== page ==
Let’s get the scary stuff out of the way first. This is a post about soup with INTESTINES. (Wait! Come back!)
So, now that we are left with the brave folks here goes the story.
Mama Despoina (also my mum – she simply rocks) blogged the recipe for Magiritsa the other day, the Greek traditional soup eaten after the Resurrection. It’s incredibly yummy even though I know it sounds weird.
Since we started getting an organic fruit and veg box delivery each week I have been trying out all sorts of new things. It’s so exciting to be getting vegetables every week that you’ve never tried. It makes you look for information, learn and do new stuff. Sort of brilliant.
Especially since we are going through Lent (and the Greek version is a bit weird as I was saying the other day) it’s great to be doing different things with veggies.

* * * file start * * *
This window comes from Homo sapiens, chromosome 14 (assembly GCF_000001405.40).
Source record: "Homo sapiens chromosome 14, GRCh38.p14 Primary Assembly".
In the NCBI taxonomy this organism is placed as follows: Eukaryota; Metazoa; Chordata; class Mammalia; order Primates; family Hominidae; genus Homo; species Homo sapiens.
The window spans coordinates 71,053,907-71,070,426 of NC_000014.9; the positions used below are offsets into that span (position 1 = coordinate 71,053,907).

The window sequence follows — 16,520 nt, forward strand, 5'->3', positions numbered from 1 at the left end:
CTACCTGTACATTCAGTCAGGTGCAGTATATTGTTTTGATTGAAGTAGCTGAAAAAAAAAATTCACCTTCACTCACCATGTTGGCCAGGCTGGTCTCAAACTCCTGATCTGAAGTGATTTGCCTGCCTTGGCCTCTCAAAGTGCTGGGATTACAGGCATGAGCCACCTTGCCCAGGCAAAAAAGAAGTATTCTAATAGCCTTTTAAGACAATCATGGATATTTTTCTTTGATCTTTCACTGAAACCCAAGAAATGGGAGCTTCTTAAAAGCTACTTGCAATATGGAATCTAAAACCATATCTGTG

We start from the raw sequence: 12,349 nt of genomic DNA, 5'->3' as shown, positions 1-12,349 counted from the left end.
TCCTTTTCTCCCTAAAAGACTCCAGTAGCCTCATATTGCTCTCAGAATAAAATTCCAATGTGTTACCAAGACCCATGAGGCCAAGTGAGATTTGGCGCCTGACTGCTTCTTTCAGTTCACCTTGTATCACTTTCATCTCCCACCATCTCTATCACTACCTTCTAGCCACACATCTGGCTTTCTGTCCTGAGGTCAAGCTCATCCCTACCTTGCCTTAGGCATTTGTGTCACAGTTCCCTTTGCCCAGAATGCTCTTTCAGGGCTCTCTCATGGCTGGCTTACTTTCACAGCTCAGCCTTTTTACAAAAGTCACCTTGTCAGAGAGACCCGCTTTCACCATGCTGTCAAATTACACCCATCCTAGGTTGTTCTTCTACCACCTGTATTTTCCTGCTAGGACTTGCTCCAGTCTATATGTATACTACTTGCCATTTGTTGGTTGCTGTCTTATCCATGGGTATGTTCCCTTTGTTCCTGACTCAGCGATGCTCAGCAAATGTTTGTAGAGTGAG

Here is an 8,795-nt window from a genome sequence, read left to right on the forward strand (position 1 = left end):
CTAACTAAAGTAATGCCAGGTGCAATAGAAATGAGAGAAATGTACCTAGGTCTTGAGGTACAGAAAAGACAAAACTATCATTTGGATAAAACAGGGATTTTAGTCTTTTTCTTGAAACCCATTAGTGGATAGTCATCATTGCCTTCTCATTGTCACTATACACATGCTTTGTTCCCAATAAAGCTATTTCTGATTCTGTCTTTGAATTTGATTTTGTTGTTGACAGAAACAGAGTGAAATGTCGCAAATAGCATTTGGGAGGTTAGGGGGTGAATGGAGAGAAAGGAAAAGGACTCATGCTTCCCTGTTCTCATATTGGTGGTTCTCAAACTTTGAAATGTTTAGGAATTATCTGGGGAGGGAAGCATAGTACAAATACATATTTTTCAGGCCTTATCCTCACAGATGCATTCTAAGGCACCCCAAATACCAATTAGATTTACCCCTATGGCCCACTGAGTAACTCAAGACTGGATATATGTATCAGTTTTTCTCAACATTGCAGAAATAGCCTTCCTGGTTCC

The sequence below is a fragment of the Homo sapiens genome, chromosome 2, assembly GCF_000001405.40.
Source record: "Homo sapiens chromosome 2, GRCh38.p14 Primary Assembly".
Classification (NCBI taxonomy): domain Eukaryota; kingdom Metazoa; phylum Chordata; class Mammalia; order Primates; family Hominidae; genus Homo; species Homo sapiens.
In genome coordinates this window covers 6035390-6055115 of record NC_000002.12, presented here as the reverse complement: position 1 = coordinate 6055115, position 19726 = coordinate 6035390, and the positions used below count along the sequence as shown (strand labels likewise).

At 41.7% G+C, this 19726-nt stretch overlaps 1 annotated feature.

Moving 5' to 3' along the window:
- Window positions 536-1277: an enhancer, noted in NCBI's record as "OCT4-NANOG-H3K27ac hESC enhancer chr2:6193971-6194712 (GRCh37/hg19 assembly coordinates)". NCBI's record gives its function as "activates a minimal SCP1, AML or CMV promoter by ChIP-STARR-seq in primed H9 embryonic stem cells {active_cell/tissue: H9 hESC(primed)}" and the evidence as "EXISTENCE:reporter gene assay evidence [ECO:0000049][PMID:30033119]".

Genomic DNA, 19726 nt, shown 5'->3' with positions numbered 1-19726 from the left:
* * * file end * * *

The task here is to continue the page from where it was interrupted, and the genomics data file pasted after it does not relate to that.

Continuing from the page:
Lent for the Greek Orhodox people starts on a Monday. Much neater that way, don’t you think?
I already posted the other day on Tsiknopempti, our BBQ Thursday. Then there is the Sunday of Apokreo – very similar to Halloween, but probably a bit more Dionysian in nature – when we dress up, eat, drink, dance and generally go a bit crazy.
The next day is Clean Monday, the start of the Great Lent, 40 days of no animal products whatsoever. Supposedly. Most Greeks don’t fast during Lent anymore. However, I’ve heard it’s quite good for detox to abstain from animal products now and again.
If you ever happen to be walking around a Greek town or village and it seems that there are BBQ smells everywhere chances are it’s probably Tsiknopempti. (It could also be Easter Sunday but in that case the smell is the roasting lamb on a spit so you’ll know quite quickly which is which).
Tsiknopempti comes from the words tsikna (the characteristic bbq meat smell) and Pempti (Thursday). It comes about once a year, about two weeks before Lent starts.